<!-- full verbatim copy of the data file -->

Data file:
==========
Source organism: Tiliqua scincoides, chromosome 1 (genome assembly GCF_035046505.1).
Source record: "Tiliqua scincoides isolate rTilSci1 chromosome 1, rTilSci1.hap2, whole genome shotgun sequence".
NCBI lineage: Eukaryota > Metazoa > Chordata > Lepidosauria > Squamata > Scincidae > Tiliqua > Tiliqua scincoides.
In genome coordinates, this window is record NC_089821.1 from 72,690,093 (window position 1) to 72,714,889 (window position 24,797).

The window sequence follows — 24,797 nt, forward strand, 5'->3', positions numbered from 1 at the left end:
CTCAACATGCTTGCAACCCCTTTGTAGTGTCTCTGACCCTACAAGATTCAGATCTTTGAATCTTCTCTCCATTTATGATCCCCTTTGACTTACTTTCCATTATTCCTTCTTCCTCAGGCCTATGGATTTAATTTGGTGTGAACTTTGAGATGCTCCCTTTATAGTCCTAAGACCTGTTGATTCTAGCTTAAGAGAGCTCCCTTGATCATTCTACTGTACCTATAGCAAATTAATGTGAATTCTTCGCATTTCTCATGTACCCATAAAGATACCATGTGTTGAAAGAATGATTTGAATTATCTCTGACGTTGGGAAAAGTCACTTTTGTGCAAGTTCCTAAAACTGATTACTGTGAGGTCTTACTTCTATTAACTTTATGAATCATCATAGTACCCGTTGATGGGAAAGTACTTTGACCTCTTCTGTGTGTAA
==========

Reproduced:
Source organism: Tiliqua scincoides, chromosome 1 (genome assembly GCF_035046505.1).
Source record: "Tiliqua scincoides isolate rTilSci1 chromosome 1, rTilSci1.hap2, whole genome shotgun sequence".
NCBI lineage: Eukaryota > Metazoa > Chordata > Lepidosauria > Squamata > Scincidae > Tiliqua > Tiliqua scincoides.
In genome coordinates, this window is record NC_089821.1 from 72,690,093 (window position 1) to 72,714,889 (window position 24,797).

The window sequence follows — 24,797 nt, forward strand, 5'->3', positions numbered from 1 at the left end:
CTCAACATGCTTGCAACCCCTTTGTAGTGTCTCTGACCCTACAAGATTCAGATCTTTGAATCTTCTCTCCATTTATGATCCCCTTTGACTTACTTTCCATTATTCCTTCTTCCTCAGGCCTATGGATTTAATTTGGTGTGAACTTTGAGATGCTCCCTTTATAGTCCTAAGACCTGTTGATTCTAGCTTAAGAGAGCTCCCTTGATCATTCTACTGTACCTATAGCAAATTAATGTGAATTCTTCGCATTTCTCATGTACCCATAAAGATACCATGTGTTGAAAGAATGATTTGAATTATCTCTGACGTTGGGAAAAGTCACTTTTGTGCAAGTTCCTAAAACTGATTACTGTGAGGTCTTACTTCTATTAACTTTATGAATCATCATAGTACCCGTTGATGGGAAAGTACTTTGACCTCTTCTGTGTGTAA